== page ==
If current contemporary art has gone over to the field of screens and the electronic media, painting remains visible in the present, a continuation of the realm of the handmade. In spite of or perhaps because of this, painting retains its audience. This would suggest that it continues to have something significant to offer. My sense of painting’s continuing value has been inspired by the remarkable works of these two mid-career painters, one in western Canada, Dagmar Dahle, and one in Quebec, Chris Kline. There may, of course, be others but Dahle and Kline, in their mutually divergent practices, open a way for what Dahle described as “taking painting back to its essential core,” which would be to say—always beginning again. If such a core exists, perhaps it could best be described as that “labour of care in aesthetic experience.” I’m thinking of course of the role played by care in Donald Winnicott’s remarkable explication of creativity and psychoanalysis, as well as his emphasis on play in place of the more Calvanistic labour, from Playing and Reality (Routledge, 1971). With this in mind we could also speak about the play of care in aesthetic experience. For me, this is actually more accurate, bearing in mind the several meanings of the word play.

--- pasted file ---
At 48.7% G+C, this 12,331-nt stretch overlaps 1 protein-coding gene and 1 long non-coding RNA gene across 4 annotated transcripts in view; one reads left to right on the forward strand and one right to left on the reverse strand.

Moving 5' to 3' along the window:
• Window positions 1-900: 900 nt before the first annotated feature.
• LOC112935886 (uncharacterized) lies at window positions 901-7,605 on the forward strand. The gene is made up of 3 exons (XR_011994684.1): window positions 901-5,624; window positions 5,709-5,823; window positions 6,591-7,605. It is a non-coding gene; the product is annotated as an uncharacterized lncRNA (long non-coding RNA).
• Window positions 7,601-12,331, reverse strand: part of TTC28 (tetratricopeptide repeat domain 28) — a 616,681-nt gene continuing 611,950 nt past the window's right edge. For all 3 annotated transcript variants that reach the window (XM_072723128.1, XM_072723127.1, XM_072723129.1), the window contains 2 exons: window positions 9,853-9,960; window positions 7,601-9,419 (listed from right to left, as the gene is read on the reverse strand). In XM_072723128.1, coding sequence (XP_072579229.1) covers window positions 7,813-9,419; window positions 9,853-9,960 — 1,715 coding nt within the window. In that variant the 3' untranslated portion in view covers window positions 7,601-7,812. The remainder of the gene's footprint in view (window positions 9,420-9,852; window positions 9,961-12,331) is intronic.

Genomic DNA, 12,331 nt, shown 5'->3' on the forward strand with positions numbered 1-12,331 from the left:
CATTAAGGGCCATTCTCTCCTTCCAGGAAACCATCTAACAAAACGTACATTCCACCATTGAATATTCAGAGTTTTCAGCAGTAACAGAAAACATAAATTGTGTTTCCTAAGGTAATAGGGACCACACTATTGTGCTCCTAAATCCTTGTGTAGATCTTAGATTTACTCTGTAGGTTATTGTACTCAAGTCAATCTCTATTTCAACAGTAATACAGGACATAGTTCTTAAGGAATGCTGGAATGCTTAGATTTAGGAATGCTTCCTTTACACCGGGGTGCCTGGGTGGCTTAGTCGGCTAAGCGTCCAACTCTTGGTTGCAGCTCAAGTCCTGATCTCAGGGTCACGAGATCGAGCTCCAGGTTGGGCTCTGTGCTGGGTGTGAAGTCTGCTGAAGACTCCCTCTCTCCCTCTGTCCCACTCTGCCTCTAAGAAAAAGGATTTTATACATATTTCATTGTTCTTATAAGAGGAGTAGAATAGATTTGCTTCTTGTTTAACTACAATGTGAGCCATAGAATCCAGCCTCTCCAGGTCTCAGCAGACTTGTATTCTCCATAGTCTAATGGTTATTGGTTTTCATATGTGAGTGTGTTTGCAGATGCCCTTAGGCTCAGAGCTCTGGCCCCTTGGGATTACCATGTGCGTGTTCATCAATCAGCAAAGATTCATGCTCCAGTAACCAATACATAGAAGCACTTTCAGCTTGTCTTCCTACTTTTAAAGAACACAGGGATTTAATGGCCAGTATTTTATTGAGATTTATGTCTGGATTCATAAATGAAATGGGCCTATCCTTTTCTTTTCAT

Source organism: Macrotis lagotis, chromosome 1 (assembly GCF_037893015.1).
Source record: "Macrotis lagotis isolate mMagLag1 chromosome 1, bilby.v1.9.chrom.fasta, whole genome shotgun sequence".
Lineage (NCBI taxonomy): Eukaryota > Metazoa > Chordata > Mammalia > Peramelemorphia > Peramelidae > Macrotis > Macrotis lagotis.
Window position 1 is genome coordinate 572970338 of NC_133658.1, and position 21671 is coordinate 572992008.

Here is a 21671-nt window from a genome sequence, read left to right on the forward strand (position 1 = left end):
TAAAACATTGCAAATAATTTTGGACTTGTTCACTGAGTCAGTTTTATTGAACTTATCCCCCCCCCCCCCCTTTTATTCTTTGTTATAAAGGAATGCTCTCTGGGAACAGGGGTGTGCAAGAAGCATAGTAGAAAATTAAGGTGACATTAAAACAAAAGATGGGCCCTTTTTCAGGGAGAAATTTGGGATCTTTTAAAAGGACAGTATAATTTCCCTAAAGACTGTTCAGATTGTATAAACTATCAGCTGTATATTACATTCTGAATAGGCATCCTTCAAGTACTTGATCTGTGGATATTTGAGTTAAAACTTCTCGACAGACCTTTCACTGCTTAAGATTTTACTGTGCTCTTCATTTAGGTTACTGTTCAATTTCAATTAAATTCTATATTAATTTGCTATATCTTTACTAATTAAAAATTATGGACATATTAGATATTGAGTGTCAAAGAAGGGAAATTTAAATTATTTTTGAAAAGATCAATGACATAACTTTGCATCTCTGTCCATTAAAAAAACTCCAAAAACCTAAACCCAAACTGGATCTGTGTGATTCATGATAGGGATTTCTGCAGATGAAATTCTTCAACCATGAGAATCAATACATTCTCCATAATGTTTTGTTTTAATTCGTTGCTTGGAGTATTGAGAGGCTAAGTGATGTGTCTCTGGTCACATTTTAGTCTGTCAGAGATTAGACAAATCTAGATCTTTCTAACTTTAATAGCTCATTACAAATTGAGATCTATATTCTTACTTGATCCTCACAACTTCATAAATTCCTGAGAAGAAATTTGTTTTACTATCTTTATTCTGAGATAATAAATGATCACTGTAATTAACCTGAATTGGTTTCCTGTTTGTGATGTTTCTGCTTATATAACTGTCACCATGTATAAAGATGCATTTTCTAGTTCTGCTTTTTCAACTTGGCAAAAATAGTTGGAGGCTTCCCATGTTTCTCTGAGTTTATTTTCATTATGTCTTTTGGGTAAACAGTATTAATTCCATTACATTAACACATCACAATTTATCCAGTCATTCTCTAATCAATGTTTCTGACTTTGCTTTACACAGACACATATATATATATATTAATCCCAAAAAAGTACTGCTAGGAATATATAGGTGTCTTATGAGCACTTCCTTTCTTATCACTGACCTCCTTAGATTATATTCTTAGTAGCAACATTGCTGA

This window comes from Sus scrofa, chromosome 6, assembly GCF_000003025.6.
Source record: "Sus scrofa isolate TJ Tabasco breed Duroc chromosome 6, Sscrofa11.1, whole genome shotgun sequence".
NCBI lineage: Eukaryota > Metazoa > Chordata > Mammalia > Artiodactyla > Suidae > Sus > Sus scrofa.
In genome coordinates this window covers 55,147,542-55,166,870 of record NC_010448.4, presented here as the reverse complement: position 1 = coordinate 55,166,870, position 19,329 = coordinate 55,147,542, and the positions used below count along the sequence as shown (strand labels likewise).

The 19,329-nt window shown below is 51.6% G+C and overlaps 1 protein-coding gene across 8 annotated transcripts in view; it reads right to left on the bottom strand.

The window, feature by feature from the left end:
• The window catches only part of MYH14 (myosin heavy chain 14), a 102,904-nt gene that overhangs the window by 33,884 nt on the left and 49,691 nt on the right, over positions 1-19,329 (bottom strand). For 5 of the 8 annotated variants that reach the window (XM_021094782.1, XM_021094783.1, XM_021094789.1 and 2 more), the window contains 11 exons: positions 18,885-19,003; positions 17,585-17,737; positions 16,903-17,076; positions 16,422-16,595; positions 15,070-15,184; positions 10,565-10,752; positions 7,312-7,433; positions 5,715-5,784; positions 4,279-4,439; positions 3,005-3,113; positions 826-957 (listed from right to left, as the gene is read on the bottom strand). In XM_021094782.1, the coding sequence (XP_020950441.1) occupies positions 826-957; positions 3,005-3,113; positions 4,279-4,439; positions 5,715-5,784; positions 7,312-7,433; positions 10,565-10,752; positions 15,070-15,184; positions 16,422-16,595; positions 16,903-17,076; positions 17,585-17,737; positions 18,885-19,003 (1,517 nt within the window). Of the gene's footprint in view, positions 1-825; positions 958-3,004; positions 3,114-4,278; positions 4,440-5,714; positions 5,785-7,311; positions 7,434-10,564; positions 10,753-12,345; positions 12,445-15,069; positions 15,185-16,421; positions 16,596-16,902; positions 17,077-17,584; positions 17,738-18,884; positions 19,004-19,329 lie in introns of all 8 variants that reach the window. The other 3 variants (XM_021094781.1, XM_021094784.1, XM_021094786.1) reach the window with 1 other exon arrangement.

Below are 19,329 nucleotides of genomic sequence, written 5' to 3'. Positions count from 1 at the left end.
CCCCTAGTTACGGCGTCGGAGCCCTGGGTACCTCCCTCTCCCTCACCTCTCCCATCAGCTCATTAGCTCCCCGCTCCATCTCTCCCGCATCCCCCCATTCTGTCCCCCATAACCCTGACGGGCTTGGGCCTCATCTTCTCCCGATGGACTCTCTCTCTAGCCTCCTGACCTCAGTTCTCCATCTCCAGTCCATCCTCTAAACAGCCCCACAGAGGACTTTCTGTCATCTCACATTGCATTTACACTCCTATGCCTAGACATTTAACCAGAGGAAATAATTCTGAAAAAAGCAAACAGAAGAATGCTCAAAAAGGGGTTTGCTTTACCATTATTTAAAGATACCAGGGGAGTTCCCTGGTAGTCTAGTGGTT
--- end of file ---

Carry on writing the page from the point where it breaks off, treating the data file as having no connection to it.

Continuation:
By way of introduction I will mention one of the more interesting recent texts on painting, that of Isabelle Graw, a critic working in Germany. Her essay, “The Value of Painting: Notes on Unspecificity, Indexicality, and Highly Valuable Quasi-Persons” from Thinking Through Painting: Reflexivity and Agency Beyond the Canvas (Sternberg Press, 2012), roots the considerable value of a painting in its connection, its continuity with its maker. Graw suggests, following the anthropological notion, that artworks are equivalents of people. The mode of this connection between painter and the painting, Graw states, is that of indexicality. She proposes that “painting’s signs can be read as traces of the producing person.” There is some resonance of Barthes’s descriptions of photography in her statements, but more importantly she sends us in the direction of painting’s baggage. This is aura, presence and immediacy, all of which belong to the fundamental question of painting’s materiality, in other words, labour and the lived body. My proposal here is that all belong to the project of apprehending painting’s materiality. A painting is worked in time. Its material being is intertwined with its temporality, its making process, and its mode of connection with the viewer by way of its intertwining vision and touch.